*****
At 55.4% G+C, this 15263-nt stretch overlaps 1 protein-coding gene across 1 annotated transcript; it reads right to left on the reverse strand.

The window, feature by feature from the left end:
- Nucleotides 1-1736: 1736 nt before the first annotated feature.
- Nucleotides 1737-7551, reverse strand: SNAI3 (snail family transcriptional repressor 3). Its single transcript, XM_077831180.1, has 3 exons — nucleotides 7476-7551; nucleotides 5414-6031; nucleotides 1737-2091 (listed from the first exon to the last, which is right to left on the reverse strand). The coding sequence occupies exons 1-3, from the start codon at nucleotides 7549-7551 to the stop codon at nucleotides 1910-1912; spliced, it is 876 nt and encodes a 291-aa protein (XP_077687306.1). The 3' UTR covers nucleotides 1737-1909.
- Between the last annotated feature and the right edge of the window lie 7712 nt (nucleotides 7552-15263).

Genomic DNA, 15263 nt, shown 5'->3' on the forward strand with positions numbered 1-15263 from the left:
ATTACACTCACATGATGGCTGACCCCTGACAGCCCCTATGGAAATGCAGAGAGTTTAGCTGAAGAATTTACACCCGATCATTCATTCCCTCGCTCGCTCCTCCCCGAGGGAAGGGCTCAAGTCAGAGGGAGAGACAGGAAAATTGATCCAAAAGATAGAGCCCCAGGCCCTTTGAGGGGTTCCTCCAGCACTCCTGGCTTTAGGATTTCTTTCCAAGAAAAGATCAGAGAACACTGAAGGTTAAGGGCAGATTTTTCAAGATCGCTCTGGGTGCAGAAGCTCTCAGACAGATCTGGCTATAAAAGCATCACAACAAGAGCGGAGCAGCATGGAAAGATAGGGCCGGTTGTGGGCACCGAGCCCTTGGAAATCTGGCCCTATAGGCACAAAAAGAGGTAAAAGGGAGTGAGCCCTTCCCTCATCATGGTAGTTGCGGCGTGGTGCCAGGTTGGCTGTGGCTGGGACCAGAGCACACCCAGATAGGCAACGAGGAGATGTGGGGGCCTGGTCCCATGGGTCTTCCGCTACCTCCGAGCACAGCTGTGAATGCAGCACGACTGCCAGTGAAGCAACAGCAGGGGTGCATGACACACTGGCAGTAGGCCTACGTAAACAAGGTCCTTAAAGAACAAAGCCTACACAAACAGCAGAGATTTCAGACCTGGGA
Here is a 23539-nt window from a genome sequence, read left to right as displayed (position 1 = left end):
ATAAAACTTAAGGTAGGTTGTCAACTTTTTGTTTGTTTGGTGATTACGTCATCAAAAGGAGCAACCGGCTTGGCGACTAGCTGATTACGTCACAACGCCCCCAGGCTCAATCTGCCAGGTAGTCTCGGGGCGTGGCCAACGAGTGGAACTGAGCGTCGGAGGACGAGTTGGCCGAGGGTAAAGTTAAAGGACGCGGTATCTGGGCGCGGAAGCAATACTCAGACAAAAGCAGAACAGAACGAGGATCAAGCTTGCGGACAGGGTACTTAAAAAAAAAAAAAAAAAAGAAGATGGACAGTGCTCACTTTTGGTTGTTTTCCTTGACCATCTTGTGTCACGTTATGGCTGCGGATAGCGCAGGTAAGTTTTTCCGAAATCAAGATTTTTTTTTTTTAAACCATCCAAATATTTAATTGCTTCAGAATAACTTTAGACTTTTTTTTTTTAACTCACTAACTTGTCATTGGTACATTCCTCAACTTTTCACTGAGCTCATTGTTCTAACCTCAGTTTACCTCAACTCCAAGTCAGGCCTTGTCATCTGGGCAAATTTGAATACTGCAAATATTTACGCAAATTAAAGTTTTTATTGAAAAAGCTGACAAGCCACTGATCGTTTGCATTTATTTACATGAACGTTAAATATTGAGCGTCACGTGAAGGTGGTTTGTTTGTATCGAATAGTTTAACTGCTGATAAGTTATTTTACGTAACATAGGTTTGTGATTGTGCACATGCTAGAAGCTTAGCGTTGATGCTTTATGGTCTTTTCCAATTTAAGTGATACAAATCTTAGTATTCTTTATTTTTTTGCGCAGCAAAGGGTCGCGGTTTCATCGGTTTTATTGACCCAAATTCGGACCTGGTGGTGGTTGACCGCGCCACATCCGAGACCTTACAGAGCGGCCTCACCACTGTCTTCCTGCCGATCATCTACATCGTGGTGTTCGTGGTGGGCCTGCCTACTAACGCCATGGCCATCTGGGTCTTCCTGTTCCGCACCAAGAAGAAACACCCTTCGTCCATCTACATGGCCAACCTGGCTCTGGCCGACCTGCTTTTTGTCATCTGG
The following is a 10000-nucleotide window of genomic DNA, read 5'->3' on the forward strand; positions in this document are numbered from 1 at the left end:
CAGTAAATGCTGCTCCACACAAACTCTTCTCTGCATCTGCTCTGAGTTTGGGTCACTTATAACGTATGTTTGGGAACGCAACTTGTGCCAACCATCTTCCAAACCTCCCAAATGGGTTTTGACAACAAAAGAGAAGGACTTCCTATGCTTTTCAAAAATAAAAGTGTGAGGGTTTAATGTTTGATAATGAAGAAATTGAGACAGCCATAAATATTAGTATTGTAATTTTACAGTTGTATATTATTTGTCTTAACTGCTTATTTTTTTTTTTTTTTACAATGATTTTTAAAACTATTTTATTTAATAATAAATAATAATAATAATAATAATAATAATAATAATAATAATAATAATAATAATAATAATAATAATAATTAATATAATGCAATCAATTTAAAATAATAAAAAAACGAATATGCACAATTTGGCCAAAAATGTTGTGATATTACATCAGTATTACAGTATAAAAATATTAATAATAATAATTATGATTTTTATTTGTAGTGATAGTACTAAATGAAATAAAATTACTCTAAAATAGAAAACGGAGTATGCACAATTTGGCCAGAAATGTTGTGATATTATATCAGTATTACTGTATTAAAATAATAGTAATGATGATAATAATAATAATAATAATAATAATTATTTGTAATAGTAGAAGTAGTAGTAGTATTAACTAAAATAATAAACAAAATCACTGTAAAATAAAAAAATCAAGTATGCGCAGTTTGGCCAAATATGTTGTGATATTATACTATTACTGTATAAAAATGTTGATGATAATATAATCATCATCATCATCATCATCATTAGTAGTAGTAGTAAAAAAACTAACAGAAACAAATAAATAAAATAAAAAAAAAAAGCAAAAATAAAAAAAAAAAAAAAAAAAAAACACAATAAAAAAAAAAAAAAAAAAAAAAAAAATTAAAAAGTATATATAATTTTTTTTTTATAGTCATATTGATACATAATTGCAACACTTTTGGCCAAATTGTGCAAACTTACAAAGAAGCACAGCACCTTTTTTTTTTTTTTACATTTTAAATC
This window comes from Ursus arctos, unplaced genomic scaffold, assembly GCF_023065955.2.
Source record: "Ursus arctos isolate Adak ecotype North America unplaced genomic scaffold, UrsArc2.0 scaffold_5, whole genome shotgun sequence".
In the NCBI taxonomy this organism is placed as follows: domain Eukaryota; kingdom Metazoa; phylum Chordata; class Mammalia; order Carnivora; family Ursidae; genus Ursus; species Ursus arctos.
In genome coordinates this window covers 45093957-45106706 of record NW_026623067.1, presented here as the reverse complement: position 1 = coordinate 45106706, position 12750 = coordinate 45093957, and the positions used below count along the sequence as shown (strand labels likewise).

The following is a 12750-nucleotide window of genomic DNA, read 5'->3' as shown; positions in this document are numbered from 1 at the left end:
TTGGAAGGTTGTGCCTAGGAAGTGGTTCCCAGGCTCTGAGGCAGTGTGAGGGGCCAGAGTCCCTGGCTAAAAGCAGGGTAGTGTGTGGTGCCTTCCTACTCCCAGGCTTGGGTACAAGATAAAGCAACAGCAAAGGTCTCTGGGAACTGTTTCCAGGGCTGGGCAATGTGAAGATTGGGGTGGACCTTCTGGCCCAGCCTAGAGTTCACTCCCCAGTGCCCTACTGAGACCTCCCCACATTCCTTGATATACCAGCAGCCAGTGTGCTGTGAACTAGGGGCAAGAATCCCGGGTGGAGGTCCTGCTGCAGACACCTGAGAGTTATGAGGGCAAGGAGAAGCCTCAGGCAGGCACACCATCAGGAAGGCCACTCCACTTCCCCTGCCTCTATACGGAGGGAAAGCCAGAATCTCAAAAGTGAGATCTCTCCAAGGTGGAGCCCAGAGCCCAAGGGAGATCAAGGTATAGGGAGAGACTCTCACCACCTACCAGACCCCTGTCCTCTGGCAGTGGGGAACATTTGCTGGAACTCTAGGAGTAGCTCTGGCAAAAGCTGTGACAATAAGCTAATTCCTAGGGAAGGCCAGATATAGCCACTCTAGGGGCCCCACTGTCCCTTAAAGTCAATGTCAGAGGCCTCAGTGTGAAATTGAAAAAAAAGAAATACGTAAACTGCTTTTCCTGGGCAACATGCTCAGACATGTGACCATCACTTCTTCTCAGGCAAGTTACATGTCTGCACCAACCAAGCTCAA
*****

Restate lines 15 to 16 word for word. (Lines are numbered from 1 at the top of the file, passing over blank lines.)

In genome coordinates this window covers 45093957-45106706 of record NW_026623067.1, presented here as the reverse complement: position 1 = coordinate 45106706, position 12750 = coordinate 45093957, and the positions used below count along the sequence as shown (strand labels likewise).

The following is a 12750-nucleotide window of genomic DNA, read 5'->3' as shown; positions in this document are numbered from 1 at the left end: